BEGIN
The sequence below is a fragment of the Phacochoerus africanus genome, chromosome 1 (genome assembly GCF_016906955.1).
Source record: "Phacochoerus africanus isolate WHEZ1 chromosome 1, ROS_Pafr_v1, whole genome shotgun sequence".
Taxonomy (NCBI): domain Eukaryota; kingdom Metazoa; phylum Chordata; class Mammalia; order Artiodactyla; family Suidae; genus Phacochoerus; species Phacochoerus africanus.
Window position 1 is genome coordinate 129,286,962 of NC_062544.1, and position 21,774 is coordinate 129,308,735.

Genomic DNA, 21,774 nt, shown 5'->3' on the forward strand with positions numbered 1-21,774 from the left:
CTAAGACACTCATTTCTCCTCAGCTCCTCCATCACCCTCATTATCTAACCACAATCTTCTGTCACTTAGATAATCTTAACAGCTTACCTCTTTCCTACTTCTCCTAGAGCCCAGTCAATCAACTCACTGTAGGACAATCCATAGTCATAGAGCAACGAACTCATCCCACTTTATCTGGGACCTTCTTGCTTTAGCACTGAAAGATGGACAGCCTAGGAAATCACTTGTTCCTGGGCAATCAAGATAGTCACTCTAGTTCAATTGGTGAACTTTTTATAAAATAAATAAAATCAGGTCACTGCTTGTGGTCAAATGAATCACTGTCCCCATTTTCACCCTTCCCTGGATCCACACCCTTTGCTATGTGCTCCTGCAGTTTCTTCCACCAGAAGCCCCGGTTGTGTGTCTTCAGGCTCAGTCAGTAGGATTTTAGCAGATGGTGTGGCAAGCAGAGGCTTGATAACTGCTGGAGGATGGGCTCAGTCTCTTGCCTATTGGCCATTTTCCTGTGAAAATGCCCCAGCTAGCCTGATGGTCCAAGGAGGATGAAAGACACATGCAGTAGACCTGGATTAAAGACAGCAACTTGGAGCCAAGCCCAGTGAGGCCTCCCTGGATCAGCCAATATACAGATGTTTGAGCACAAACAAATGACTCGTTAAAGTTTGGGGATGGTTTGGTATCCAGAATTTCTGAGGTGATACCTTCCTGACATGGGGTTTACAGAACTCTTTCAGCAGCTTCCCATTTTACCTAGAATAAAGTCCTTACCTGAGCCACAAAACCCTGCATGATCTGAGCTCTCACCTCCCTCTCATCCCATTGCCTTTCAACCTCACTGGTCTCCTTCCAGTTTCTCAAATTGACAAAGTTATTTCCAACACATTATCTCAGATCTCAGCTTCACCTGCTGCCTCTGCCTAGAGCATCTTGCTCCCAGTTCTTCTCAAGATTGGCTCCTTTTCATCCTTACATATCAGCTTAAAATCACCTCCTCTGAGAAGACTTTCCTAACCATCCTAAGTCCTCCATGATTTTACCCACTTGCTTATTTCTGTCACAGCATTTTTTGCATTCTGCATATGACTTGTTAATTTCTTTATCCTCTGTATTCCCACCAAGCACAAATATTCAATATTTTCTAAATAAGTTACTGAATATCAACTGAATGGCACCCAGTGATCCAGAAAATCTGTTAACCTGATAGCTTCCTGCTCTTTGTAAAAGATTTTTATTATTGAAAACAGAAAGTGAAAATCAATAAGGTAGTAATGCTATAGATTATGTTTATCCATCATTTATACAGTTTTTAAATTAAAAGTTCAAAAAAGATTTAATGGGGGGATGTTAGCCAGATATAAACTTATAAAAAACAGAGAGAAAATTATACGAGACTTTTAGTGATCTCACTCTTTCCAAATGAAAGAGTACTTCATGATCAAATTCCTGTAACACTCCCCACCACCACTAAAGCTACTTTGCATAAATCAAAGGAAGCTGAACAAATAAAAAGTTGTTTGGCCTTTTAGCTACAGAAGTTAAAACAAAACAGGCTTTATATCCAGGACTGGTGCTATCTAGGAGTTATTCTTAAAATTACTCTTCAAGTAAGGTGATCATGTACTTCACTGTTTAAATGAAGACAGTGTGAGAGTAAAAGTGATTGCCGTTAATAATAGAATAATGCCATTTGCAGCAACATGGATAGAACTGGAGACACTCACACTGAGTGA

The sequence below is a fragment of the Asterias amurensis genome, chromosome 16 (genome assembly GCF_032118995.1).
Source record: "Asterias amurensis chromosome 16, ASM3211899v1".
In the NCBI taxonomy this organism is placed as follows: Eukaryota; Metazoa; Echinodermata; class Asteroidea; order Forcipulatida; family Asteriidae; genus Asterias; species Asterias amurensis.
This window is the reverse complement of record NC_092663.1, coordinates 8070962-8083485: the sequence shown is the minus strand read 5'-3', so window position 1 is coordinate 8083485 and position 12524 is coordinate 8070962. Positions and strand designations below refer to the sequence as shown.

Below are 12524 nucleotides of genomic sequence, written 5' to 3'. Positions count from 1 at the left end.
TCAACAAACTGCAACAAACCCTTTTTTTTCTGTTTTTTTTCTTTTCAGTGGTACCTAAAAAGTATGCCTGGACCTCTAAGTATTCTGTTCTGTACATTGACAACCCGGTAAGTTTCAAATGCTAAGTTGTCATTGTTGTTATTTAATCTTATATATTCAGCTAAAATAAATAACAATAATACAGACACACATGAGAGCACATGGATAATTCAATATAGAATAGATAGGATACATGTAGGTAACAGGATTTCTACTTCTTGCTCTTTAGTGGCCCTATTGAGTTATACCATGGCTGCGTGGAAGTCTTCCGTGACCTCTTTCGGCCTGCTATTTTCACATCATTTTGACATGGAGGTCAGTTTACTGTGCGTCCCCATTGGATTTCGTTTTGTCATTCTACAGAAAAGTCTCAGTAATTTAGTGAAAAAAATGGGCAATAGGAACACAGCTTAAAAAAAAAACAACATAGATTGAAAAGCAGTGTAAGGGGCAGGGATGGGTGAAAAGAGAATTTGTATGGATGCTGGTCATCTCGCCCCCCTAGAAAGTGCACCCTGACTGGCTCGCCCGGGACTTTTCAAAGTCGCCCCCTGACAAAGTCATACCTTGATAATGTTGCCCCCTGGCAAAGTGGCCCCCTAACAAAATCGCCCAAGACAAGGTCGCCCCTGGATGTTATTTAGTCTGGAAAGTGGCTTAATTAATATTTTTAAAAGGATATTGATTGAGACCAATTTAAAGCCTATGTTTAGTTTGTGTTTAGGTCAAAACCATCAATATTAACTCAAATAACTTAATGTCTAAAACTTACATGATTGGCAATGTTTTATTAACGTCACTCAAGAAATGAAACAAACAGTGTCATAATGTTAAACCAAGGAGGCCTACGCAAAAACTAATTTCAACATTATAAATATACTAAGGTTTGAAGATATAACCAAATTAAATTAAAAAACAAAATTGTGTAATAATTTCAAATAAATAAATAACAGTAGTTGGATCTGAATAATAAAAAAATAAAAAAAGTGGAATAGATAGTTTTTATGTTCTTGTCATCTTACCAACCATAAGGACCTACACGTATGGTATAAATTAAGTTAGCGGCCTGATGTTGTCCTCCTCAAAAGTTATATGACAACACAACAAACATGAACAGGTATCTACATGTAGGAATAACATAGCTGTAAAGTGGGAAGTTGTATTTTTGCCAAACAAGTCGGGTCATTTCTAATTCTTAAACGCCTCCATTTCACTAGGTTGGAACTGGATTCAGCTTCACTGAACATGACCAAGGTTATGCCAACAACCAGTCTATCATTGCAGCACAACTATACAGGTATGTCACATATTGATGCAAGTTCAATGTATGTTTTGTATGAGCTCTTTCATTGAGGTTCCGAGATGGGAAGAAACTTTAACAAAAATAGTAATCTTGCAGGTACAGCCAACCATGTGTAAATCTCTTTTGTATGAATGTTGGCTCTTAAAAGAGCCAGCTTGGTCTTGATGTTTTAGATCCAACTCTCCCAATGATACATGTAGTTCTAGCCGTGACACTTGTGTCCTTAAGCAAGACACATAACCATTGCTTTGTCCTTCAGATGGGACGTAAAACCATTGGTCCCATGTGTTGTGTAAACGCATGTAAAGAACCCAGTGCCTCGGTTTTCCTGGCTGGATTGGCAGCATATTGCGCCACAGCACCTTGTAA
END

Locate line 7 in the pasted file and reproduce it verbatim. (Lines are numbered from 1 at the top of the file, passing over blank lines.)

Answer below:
The sequence below is a fragment of the Asterias amurensis genome, chromosome 16 (genome assembly GCF_032118995.1).